Construction: Sustainable Steel & Cement
9 minute read
Updated on: 24 May 2021
The industrial revolution greatly changed how humans make stuff. While it has allowed for huge strides in societal development, however, industry as a whole was responsible for 29.4% of all greenhouse gases emitted in 2016.
Most of those emissions come from burning fossil fuels to power the machines and factories involved in making everything from cars to matches. The remaining emissions come as by-products from chemical processes such as making cement or ammonia .
This course will take you through many of the new and imaginative ways in which we are trying to make industry less polluting and more sustainable.
Let’s start with steel!
Global demand for steel is so high, that the iron and steel industry alone contribute approximately 6.7% of global CO₂ emission!
What is steel?
Steel is an alloy. This means it’s a combination of metals (mainly iron). Mixing this with certain other elements can create many different types of steel.
How much does this industry contribute to climate change?
Steel has the potential to be a very sustainable material because it lasts a long time, has high strength, and is easy to recycle.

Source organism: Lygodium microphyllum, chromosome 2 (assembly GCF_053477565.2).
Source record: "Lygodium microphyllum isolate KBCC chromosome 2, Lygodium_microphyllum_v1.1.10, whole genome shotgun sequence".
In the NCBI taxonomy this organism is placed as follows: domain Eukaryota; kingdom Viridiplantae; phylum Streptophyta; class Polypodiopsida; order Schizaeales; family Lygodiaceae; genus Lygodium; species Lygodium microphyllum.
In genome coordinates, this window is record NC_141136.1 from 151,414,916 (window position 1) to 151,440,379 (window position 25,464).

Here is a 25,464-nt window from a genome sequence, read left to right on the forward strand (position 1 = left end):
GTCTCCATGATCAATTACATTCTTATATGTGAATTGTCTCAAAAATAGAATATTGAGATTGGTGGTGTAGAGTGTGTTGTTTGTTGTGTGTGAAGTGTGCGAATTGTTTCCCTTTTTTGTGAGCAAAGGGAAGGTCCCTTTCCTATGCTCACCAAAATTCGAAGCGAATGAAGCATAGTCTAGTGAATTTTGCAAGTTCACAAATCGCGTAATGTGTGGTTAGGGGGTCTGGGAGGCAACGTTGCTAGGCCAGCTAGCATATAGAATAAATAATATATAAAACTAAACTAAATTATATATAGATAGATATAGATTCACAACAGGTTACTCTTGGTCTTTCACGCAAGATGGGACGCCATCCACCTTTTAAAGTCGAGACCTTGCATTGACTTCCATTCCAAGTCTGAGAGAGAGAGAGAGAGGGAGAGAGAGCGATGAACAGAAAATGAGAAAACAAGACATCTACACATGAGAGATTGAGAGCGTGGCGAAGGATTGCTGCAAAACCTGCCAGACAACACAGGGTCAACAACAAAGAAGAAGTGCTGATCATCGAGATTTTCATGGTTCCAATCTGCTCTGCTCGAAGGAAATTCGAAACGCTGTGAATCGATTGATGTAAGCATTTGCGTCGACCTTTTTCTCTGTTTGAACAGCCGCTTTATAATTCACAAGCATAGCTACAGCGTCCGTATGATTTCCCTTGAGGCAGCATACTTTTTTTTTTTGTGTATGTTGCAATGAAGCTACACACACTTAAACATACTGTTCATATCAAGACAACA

However, steel production is quite an energy-intensive process.
For every tonne of steel produced, around 1.7 to 1.9 tonnes of CO₂ are emitted. To give you an idea of how big the industry is, in 2019 about 1868.8 million tonnes of steel were produced !
How do we produce steel?
The making of steel takes three main stages:
- Preparing raw materials (coking) - Coal is heated to create coke (a carbon-rich fuel that produces lots of emissions) .
- Ironmaking - Coke is then heated in a furnace along with limestone and iron ore. The iron ore is reduced into molten iron (meaning some oxygen atoms in the iron ore are replaced by hydrogen atoms) .
- Steelmaking - Finally, impurities are removed from the molten iron to create steel .
Although efficient new methods for this process have been developed, they are still based on those same three stages.
What can be done to reduce emissions?
To keep global warming below 1.8°C, the CO₂ intensity of steel would need to fall by an average of 2.5% annually from now on until 2030. Sadly, the current trend does not follow this reduction path, therefore, it is very important to start changing the ways we make steel to cut down CO₂ emissions.
Remember, emissions in steel production are an effect of using coke and the high amount of energy needed in the process. So how do we reduce these emissions?
Recycling: Steel is 100% recyclable, so using recycled steel to reduce emissions is one way companies are trying to reduce emissions. This process uses 56% less energy than producing new steel. In order to keep in line with the Paris Agreement, scrap needs to be used in 40% of all crude steel production by 2030 !
Direct Reduced Iron: Using Hydrogen as an alternative to coke could greatly reduce emissions. The Hydrogen would only create water vapour meaning there is a potential to eliminate CO₂ from the process!
Even though this technology is new and it faces many financial challenges, there is a lot of research and development going on around the world and a lot of opportunities for decarbonizing the steel industry. Now let’s learn about another major construction material: concrete!